Day-to-day life is different than at your typical residential four-year school. Many community college students live at home. You probably won’t find swag-covered football fans swarming the campus on Saturdays. And those amenities like fancy student activity centers? Your local community college probably can’t compete with that bigger state university down the road.
But perhaps the biggest con to community college is that you’ll have to spend time studying subjects you don’t have any interest in pursuing once you graduate.
“If you’ve already decided on a career path to pursue and you’re confident in your decision, it can make very little sense to go to a community college when there are technical colleges out there offering far more comprehensive programs and more opportunities for the field you’ve picked,” says McLean Mills, Co-Founder of Resume Writing Services.
The Pros of Technical College
Fayz agrees. A trade school education makes good financial and practical sense for the student who is less interested in pursuing a generalized education.
“If the student is focused purely on job preparation, the technical college will prepare them for their career quickly, efficiently, and cost-effectively,” says Fayz.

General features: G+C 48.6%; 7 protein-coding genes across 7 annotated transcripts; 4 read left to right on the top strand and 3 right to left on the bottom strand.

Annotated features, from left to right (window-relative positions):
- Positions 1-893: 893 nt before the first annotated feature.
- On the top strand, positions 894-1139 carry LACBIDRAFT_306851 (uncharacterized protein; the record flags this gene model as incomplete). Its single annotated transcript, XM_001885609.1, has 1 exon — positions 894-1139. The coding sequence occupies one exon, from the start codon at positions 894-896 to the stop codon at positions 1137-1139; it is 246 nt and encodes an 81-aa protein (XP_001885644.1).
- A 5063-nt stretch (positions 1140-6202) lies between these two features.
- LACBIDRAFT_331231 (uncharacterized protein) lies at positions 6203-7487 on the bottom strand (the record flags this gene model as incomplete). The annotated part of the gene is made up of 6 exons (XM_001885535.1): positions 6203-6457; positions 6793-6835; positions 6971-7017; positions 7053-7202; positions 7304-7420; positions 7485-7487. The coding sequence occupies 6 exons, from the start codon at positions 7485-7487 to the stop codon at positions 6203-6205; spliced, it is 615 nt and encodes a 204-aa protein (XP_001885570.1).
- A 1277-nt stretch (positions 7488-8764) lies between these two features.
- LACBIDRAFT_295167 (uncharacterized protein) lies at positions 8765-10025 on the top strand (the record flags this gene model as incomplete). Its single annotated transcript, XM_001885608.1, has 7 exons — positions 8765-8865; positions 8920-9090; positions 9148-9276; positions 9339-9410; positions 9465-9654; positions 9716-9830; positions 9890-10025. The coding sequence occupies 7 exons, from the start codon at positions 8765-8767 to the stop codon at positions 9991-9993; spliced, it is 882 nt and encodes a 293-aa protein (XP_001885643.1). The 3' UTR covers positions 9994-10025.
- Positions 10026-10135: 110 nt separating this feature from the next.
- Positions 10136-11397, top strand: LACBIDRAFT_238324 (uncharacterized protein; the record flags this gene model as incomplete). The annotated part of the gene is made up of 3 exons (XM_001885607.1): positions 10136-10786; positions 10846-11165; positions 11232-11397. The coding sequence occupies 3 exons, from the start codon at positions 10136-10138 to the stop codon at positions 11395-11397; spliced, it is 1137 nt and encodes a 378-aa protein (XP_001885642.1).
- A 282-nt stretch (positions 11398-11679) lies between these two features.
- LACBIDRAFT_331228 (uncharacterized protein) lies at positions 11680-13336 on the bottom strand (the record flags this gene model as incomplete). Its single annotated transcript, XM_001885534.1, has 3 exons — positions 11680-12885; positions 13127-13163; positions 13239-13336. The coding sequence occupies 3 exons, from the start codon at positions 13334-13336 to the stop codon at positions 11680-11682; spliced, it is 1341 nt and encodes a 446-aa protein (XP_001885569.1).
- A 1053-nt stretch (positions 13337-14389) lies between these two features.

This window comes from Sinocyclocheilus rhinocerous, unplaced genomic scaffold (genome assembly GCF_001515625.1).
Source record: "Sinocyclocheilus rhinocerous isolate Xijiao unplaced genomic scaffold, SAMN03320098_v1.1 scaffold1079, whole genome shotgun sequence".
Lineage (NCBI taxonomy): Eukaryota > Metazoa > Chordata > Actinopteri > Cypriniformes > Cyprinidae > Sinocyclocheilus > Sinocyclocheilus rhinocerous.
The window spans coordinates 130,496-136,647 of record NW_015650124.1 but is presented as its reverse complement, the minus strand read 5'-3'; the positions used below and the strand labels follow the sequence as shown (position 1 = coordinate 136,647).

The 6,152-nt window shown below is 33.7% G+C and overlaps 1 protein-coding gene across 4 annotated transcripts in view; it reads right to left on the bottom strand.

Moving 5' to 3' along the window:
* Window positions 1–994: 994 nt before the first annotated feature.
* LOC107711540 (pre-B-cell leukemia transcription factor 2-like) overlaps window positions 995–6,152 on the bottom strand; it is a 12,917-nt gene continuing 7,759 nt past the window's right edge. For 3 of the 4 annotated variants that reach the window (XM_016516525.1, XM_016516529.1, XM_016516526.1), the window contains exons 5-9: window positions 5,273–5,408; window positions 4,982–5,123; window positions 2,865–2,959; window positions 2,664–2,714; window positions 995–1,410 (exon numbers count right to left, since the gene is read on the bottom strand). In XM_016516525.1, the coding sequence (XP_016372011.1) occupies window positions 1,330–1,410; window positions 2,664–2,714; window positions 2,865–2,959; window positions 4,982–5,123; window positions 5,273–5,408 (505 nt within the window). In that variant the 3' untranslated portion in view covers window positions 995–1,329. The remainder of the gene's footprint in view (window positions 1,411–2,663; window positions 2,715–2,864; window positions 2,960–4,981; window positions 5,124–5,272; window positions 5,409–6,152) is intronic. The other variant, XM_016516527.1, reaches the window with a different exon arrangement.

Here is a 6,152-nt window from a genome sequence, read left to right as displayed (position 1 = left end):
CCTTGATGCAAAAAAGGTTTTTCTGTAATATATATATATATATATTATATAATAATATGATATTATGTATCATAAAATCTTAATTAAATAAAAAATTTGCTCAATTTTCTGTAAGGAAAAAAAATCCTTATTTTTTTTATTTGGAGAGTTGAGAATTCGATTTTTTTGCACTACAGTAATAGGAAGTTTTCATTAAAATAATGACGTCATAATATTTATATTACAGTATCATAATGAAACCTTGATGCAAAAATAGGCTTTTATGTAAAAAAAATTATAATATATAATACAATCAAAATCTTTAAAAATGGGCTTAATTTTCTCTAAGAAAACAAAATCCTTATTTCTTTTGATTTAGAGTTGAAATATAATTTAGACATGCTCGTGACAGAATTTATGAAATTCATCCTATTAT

There’s more to trade school than learning how to be a plumber or electrician. You might be surprised to discover that the types of technical schools include:
- Automotive and aircraft machinery and technology.
- Business administration.
- Computer technology.
- Culinary arts.
- Fashion design.
- Heating and cooling (HVAC).
- Massage therapy.
- Sonography and surgical technology.
Before enrolling, take the time to understand what degree or certification you’ll earn. And remember: the classes you’ll take may not transfer to a traditional college. Think about if a career promised by a technical school education is the one you want to pursue.
The Cons of Technical College
What technical, trade or vocational colleges offer students in terms of post-grad job opportunities they lack in general education. If you’re devoted to your career path, and you happily work as your city’s best colorist or massage therapist, then that won’t matter. But if you have second thoughts, you could be stuck, later finding yourself back in school.
“Technical schools cut out most or all of the general education courses to fast track to a more specific career field,” says Albright.